Kris Lewis began dreaming and flailing atop this lovely carnival ride in 1978, in the great surround of the Jersey shore. Growing up in a family that included 7 brothers and 1 sister provided ample fodder for his creative appetite, weaving an existence replete with love, conflict, beauty, tradition and classic Jersey brawls. Kris’ father provided the artistic gene and a glint of inspiration, but it was his mother who taught him the importance of hard work and dedication as he watched her raise an entire family alone after his parents’ separation. As an immigrant who had to flee from communist forces in her home country of Latvia, Kris’ mother also instilled in him a love for his Latvian heritage and its traditions, which are a major influence in Kris’ artwork. Other influences in Kris’ art include Alfonse Bougereau, Andrew Wyeth, Hans Holbein, Albrecht Durer, Hieronymus Bosch, Gustav Klimt, Antonio Mancini, and Jules-Bastien LePage. His reverence for masters of old is apparent in his depiction of the human figure, which he uses as a vector for hidden stories, delicate emotion, and universal truth. His affinity for people-watching also informs his paintings, collecting glances, gestures, miens and hints and channeling them through the canvas for the viewer to share in the experience. After studying Illustration at The University of the Arts in Philadelphia, Kris eventually found himself living and working in Los Angeles, where he still resides and has yet to fully explore. His paintings have been featured in galleries in cities around the world, including L.A., San Francisco, Seattle, New York, Miami, London, and Hong Kong. His work has also been seen in the publications Juxtapoz and Modern Painters, and featured in the books Copro/Nason: A Catalogue Raisonne and Two Faced: The Changing Face of Portraiture.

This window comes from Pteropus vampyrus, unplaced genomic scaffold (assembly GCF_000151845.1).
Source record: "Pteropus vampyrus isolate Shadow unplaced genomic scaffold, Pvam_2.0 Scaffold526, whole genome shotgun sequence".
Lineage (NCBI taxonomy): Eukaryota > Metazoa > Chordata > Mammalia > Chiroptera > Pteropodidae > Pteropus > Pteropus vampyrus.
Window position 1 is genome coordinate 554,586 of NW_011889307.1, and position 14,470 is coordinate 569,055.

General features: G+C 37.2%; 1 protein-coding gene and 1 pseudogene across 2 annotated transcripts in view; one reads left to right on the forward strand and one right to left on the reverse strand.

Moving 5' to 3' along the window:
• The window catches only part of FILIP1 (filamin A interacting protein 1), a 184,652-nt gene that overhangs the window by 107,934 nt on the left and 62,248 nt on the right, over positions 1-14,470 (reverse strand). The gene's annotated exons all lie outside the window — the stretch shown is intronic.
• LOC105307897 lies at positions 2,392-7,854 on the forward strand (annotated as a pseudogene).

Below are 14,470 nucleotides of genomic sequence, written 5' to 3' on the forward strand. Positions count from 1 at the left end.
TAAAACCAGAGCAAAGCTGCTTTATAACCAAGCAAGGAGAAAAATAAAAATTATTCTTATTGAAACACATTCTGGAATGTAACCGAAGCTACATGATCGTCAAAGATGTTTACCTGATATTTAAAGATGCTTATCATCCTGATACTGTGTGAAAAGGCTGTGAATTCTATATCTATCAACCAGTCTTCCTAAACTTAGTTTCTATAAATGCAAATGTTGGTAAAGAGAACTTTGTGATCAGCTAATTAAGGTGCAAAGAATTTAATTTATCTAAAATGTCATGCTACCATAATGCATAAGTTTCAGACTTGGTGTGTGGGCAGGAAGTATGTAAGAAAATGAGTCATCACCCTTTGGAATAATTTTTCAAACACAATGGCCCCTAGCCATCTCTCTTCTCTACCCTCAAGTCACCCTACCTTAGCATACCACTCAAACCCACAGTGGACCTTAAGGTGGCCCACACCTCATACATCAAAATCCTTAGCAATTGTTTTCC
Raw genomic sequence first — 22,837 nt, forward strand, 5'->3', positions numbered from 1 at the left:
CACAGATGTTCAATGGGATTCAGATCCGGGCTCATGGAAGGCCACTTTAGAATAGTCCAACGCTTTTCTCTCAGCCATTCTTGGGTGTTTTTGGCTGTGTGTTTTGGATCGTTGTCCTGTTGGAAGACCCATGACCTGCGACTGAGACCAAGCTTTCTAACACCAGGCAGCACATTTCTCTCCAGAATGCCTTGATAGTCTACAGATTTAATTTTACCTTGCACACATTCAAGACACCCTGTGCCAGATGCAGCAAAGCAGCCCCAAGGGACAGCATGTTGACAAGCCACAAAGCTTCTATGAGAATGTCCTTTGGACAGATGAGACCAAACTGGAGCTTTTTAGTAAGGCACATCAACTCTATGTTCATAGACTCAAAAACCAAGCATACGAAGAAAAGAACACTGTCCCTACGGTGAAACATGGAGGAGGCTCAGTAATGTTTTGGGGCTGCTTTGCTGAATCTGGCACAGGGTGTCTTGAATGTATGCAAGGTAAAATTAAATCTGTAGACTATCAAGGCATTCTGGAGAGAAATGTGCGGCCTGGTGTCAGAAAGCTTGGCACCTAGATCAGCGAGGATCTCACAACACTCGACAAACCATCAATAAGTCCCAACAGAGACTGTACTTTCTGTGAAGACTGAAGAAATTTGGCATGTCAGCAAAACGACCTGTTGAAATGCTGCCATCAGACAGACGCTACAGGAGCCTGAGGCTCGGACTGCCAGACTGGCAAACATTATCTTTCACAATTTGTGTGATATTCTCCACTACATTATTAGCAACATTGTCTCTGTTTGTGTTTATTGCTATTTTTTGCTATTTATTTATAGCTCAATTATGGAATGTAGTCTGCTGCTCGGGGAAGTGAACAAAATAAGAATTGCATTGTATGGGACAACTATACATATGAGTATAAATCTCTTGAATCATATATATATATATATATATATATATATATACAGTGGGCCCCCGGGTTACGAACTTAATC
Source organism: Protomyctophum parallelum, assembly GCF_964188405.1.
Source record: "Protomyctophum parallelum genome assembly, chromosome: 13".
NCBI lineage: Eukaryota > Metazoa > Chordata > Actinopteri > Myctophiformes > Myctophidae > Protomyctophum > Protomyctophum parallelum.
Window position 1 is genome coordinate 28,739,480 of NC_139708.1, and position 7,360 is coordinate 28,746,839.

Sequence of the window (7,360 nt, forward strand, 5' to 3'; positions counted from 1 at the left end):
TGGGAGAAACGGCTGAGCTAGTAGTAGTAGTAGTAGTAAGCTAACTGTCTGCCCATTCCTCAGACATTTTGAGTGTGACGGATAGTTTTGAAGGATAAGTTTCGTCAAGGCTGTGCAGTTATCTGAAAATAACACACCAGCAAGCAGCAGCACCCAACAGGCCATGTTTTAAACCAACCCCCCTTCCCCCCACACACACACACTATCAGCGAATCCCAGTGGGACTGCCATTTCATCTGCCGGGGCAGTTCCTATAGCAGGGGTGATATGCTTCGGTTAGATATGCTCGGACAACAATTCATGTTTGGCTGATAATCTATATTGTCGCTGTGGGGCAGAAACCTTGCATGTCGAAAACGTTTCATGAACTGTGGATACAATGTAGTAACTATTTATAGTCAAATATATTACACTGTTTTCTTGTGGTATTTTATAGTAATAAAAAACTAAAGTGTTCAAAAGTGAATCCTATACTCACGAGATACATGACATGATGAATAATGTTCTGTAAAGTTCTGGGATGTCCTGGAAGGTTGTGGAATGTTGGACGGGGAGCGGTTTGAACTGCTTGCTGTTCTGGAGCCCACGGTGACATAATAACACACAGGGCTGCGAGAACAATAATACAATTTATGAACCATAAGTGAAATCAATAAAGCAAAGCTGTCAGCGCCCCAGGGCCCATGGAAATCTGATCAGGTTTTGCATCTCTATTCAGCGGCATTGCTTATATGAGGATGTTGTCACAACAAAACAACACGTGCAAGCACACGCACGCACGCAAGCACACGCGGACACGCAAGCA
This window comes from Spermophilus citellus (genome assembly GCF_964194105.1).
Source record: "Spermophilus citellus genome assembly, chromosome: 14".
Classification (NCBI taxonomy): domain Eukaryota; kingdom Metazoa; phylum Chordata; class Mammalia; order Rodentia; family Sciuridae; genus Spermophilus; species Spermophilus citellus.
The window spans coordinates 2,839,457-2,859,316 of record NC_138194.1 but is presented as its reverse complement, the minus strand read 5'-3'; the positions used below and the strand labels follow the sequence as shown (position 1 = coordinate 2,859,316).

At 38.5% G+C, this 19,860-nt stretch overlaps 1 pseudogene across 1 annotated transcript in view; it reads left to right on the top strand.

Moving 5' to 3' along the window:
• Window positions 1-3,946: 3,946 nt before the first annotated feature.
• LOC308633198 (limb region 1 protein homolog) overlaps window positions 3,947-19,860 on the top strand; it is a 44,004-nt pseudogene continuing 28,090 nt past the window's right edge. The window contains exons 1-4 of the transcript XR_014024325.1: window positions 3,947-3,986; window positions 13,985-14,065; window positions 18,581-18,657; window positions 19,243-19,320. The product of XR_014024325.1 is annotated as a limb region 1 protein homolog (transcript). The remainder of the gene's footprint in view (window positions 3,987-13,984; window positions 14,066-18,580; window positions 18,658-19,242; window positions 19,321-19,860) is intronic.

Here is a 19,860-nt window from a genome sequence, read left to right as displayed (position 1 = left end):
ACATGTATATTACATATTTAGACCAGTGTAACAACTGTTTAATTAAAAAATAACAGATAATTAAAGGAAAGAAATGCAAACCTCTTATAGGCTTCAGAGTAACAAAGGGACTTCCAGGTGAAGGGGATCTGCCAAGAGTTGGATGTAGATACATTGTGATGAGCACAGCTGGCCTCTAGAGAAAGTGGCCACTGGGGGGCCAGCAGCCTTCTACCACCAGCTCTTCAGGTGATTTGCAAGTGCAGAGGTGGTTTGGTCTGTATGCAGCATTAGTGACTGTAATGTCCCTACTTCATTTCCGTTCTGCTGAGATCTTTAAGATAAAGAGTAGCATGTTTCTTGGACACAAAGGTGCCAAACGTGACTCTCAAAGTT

“As I begin a painting the subject physically, emotionally and spiritually reveals itself to me. Each brushstroke speaks to the subsequent stroke, carrying out a dialogue, linking my subject and me as if we were meeting for the first time. I find this uncertainty exciting and embrace the indecisive nature of my work.”